Open-faced toasts are simple and adaptable

Despite its sophisticated French name, a tartine is simply a thick slice of rustic bread lightly toasted and adorned with whatever sweet and savory ingredients suit your fancy. Served with a lightly dressed green salad, a tartine feels more special than the predictable PB&J but just as quick and easy to prepare.

Fresh and easy · These delicious sandwiches are a treat that require only a little amount of preparation time for a lot of flavor and satisfaction. - Maral Tavitian | Daily Trojan

Fresh and easy · These delicious sandwiches are a treat that require only a little amount of preparation time for a lot of flavor and satisfaction. – Maral Tavitian | Daily Trojan

Since the open-faced toasts should be enjoyed with a fork and knife, they accommodate toppings that would otherwise slide out of a sandwich, such as toasted nuts and seeds. Because of the dish’s simplicity, it is important to use a quality loaf of rustic bread. While artisanal varieties will cost you a few dollars more than their mass-produced counterparts, they make up for the expense in superior flavor and texture.

I have shared a few suggestions to get you inspired, but the best way to develop creative recipes is to use seasonal ingredients. Dedicate a few minutes out of your Wednesday to peruse the Trojan Farmers Market, admiring the vibrant displays of fresh produce and sampling liberally. Pick up whichever vegetables look best and roast them using my step-by-step guide.

Roasting Vegetables Right

Roasted vegetables are incredibly versatile and convenient to have on-hand. All you need is a splash of olive oil, a generous sprinkle of sea salt and pepper, and a few sprigs of fresh herbs to achieve wonderful flavor and texture. While the method is quite simple, even experienced cooks fall privy to common mistakes. Follow the instructions below to achieve perfectly crisp yet tender vegetables every time.

1) Cut vegetables into equal sizes. Vegetables that are uniform in size will cook evenly. With petite vegetables such as baby carrots and button mushrooms, feel free to roast them whole.

2) Don’t overcrowd the pan. Giving your vegetables room to breath allows them to crisp up evenly.

3) Go easy on the oil. You want just enough olive oil to create a glossy, even coating. Too much and you will end up with a greasy final product.

4) Season well. For optimum flavor, be generous with salt and pepper.

5) Turn up the heat. One of the most common mistakes people make is to roast vegetables on low heat for a long time. Cranking up your oven is the difference between caramelized, golden brown edges and a mushy mess.

Cinnamon-Roasted Butternut Squash

Test your newfound roasting skills using this delicately spiced butternut squash recipe. The caramelized, slightly sweet morsels are heavenly on their own, but even better when incorporated into a tartine with creamy ricotta cheese and toasted pepitas.

• 1 1/2 pounds butternut squash, cut into 1 1/2-inch cubes

• 2 tablespoons olive oil

• 3 sage leaves or 1/2 teaspoon dried herb of choice

• 1/4 teaspoon cinnamon

• 1/4 teaspoon salt

• 1/4 teaspoon pepper


Active: 5 min; Total: 30 min. Serves four.

1. Preheat the oven to 400 degrees Fahrenheit. Toss squash with olive oil, sage, cinnamon, salt and pepper in a wide rimmed baking sheet, making sure that all the cubes are evenly coated. Roast for 25-30 minutes, stirring once halfway through the cooking time, until the squash are browned and tender.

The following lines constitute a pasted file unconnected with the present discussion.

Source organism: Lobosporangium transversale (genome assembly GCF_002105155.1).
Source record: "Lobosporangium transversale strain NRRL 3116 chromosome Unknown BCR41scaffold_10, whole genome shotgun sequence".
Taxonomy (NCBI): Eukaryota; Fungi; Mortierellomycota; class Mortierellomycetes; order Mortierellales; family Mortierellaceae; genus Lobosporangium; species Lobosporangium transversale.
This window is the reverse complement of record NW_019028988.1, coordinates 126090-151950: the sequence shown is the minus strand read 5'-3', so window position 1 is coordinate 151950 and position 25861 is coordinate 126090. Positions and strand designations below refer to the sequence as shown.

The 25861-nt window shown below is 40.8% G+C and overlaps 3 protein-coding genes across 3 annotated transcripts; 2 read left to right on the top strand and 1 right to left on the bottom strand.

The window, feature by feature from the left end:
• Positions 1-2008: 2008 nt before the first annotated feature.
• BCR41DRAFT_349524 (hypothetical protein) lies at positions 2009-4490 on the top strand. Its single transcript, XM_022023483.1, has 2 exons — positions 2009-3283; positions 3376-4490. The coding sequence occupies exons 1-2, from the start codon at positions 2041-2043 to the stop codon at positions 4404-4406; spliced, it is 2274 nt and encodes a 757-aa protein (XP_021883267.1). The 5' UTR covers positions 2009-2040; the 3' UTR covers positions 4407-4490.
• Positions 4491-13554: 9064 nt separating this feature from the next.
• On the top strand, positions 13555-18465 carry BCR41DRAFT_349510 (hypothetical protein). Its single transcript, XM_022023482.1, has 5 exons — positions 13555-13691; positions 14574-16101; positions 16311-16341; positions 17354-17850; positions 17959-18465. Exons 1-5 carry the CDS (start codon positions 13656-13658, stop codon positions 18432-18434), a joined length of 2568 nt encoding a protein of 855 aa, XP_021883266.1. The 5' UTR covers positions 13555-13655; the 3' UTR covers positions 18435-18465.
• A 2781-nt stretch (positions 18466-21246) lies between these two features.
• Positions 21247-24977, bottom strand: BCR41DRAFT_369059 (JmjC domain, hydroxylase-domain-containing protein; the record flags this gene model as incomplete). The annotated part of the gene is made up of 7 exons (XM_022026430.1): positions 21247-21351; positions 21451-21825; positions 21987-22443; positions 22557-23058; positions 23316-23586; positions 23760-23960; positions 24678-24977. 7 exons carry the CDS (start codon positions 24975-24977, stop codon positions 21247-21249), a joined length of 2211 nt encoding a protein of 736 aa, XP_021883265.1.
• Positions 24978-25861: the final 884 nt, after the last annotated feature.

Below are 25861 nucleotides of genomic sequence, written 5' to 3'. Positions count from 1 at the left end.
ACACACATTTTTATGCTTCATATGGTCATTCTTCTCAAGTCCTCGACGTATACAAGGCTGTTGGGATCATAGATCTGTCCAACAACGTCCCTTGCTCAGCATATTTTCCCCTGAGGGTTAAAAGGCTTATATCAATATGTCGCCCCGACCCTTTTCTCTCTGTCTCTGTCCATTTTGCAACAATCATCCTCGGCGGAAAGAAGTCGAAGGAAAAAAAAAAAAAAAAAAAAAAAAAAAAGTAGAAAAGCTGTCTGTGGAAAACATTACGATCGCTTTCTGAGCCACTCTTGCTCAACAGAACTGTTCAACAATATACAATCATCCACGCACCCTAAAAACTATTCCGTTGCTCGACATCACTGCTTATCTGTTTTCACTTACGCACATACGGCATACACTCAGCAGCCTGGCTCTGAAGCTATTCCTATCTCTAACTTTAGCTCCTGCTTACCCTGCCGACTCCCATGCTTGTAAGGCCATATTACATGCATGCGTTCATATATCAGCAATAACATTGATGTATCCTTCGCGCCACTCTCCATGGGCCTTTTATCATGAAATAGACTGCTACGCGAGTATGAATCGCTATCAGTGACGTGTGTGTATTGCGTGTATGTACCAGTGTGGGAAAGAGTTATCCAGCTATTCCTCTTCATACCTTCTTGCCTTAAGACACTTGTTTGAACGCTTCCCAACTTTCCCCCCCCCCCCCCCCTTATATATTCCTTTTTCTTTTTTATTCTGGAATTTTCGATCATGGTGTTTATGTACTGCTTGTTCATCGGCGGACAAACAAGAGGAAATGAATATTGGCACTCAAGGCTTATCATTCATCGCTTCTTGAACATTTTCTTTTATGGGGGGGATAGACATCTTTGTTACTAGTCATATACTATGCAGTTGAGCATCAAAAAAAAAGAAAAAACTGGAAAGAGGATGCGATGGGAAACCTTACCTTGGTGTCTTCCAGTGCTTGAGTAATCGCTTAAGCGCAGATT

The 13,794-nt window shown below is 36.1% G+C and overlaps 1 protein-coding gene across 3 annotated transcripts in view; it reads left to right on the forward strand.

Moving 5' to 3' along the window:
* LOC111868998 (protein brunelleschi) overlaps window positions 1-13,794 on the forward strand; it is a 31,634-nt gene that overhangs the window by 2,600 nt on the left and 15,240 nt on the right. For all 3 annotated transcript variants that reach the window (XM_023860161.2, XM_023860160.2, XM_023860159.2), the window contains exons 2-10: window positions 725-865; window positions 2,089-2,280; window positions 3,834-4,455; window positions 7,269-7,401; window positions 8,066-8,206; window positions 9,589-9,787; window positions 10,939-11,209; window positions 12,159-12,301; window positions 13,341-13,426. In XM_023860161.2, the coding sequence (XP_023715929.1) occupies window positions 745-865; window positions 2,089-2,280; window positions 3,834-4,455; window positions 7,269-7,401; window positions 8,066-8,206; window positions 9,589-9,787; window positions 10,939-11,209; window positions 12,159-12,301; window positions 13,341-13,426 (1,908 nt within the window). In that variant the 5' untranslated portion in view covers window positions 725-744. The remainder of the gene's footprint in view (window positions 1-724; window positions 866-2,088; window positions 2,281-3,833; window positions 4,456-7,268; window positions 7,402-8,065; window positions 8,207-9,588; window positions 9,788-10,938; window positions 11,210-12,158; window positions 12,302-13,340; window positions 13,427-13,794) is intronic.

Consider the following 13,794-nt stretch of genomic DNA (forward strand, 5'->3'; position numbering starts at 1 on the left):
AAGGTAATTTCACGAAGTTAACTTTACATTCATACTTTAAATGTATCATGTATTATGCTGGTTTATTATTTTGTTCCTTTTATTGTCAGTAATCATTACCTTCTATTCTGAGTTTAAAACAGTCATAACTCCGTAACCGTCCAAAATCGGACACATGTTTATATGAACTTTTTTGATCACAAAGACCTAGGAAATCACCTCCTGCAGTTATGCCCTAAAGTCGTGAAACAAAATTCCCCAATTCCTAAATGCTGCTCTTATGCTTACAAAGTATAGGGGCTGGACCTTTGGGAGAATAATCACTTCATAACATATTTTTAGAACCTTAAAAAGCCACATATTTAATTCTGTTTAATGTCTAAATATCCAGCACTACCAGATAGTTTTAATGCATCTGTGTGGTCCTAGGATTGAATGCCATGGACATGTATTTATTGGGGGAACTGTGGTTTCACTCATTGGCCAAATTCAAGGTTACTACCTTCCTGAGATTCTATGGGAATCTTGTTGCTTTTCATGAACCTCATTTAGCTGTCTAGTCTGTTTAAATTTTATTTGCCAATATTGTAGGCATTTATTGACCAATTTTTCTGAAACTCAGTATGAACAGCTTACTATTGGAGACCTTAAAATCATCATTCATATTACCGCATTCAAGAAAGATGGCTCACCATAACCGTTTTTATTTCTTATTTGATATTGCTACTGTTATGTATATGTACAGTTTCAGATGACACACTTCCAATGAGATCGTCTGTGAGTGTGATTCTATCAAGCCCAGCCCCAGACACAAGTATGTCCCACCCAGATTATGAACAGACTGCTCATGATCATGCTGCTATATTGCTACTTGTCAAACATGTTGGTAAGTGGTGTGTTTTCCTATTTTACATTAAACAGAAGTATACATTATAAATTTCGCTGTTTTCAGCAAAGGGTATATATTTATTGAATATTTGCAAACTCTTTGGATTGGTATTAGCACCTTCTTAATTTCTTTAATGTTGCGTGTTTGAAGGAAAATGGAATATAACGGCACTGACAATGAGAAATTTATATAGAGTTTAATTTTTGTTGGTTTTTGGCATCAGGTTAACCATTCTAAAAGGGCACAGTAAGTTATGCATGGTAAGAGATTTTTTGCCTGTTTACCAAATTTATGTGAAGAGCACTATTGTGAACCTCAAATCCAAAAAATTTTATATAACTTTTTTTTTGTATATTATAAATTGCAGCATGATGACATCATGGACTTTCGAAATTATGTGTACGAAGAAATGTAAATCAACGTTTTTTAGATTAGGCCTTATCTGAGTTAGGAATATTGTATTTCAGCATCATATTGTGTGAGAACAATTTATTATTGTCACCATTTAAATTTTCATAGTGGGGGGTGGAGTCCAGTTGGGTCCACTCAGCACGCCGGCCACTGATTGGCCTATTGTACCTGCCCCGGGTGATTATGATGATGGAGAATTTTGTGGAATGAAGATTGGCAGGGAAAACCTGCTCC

Roasted vegetables can be stored in an airtight container in the refrigerator for three to four days.

Tartine with White Bean Smash and Tomatoes

• One 15-ounce can white beans, drained

• 1/4 cup crumbled feta cheese

• 2 basil leaves, sliced in ribbons

• 1 tablespoon lemon juice

• 1 tablespoon olive oil

• Pinch of red pepper flakes

• 1/4 teaspoon salt

• 1/4 teaspoon black pepper

• 4 large 1/2-inch-thick slices rustic bread, toasted

• 1/2 cup cherry tomatoes, sliced lengthwise

• Sea salt, for sprinkling


Total: 10 min. Serves two.

1. Place white beans, feta and basil in a medium bowl and smash them with a fork until a chunky paste forms. Mix in lemon juice, oil, red pepper flakes, salt and pepper. Taste and season with more salt if necessary.

2. To assemble tartine, spread about two tablespoons of white bean smash on each slice of bread. Top with a few cherry tomato halves and sprinkle with sea salt. Serve.

Tartine with Goat Cheese and Sautéed Mushrooms and Kale 

• 1 tablespoon olive oil

• 1 tablespoon minced shallots (from half of a medium shallot)

• 2 cups (8 ounces) stemmed and thinly sliced button mushrooms

• 1 1/2 cups thinly sliced kale

• 1/2 teaspoon thyme leaves

• 2 tablespoons milk

• Salt and pepper, to taste

• 4 large 1/2-inch-thick slices rustic bread, toasted

• 4 tablespoons goat cheese, divided


Total: 15 min. Serves two.

1. Warm olive oil in a medium sauté pan set over medium heat. Add shallots and sauté until fragrant and translucent, about one minute. Add mushrooms and thyme, season with generous pinch of salt and pepper and cook, stirring just once or twice, until dark brown and tender, about four to five minutes. Mix in kale and cook until soft and wilted, about two minutes. Reduce heat to medium-low, add milk and simmer until the mushrooms and kale have absorbed most of the milk.

2. To assemble tartine, spread one tablespoon of goat cheese on each  slice of bread. Top with about 1/4 cup mushrooms and kale. Serve.


Maral Tavitian is a sophomore majoring in print and digital journalism. Her column, “The Epicurean Dorm,” runs Tuesdays.